Surely the UK Government would want to demonstrate their commitment to cycle travel by providing good quality access to, and through, all the UNESCO World Heritage Sites in the country? And, surely Derbyshire won’t be able to claim to be the most connected cycling county when the only English World Heritage Site without good cycling provision is within Derbyshire?
The Derby Telegraph report on an analysis of accident statistics collected by the Dept for Transport in 2017 and just released. This shows that the A6 has the most accidents across all the roads in the county of Derbyshire (including motorways).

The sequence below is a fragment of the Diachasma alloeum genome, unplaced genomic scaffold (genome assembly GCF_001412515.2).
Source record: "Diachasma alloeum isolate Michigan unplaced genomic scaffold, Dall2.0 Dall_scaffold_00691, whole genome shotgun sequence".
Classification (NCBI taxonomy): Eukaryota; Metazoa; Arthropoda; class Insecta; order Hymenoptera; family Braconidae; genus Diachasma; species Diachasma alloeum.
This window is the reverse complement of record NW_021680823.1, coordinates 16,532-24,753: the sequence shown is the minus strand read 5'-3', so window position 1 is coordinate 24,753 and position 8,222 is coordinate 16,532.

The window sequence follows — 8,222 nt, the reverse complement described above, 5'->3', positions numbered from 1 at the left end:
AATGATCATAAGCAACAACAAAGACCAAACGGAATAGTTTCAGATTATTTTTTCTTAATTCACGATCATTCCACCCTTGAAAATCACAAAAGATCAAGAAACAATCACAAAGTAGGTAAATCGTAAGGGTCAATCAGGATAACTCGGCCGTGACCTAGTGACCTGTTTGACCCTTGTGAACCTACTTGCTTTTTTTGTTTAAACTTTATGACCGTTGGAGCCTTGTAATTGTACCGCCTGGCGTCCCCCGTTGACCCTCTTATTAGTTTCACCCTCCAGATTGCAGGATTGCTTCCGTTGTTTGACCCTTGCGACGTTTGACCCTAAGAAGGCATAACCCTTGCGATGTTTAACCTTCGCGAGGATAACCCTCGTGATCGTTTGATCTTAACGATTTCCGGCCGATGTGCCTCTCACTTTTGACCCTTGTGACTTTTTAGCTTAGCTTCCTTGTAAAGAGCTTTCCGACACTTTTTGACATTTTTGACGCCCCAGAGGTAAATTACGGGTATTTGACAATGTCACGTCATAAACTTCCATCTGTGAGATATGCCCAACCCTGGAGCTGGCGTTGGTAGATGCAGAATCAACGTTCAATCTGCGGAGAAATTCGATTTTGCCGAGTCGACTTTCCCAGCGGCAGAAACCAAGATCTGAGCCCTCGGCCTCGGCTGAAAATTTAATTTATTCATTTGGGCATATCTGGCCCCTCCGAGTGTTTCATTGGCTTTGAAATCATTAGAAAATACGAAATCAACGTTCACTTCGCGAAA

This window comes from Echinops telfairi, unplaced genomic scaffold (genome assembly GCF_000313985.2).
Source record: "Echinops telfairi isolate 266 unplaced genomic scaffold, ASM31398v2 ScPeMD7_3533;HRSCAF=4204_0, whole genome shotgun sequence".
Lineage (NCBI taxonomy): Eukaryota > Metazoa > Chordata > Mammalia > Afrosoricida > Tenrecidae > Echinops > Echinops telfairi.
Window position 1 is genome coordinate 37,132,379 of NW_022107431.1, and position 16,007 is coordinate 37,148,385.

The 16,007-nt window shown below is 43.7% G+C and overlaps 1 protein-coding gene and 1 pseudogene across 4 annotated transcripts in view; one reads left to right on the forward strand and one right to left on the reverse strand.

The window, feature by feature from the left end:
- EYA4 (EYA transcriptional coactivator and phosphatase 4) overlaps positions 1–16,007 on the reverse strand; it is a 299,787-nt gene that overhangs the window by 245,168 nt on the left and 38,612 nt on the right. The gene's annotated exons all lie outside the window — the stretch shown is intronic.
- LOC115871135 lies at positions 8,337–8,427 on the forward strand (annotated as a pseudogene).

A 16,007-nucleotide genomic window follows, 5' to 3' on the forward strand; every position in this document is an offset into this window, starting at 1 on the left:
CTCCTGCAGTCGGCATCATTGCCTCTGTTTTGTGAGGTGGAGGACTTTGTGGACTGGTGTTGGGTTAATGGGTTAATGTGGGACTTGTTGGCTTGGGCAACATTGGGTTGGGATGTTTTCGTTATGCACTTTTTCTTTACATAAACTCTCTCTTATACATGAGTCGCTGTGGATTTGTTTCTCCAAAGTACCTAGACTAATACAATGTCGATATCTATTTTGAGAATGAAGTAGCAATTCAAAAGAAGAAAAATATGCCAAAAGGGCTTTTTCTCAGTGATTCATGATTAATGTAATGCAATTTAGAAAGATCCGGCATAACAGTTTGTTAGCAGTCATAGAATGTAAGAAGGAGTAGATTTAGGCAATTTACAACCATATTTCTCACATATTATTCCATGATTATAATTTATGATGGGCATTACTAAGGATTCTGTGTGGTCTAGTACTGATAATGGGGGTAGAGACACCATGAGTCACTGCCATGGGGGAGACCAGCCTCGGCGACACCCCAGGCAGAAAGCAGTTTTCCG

The paper also reports on the sad death of a motorcyclist as a result of a collision on the A6 between Allestree and Duffield this week.
Surely cyclists shouldn’t have to ride on the “most dangerous road in Derbyshire” in order to get around the Derwent Valley? Let’s see the off road Derwent Valley Cycleway prioritised and built as soon as possible.
The Government is currently collecting feedback on how they should replace the Common Agricultural Policy (CAP) payments to farmers. This is a great opportunity to press for incentives to allow better access to farmland and the creation of cycleways, etc.
Providing these incentives would have a great impact on the ease of creating the Derwent Valley Cycleway and you’re encouraged to add your support to the Cycling UK demands.
For more information and to add your support see here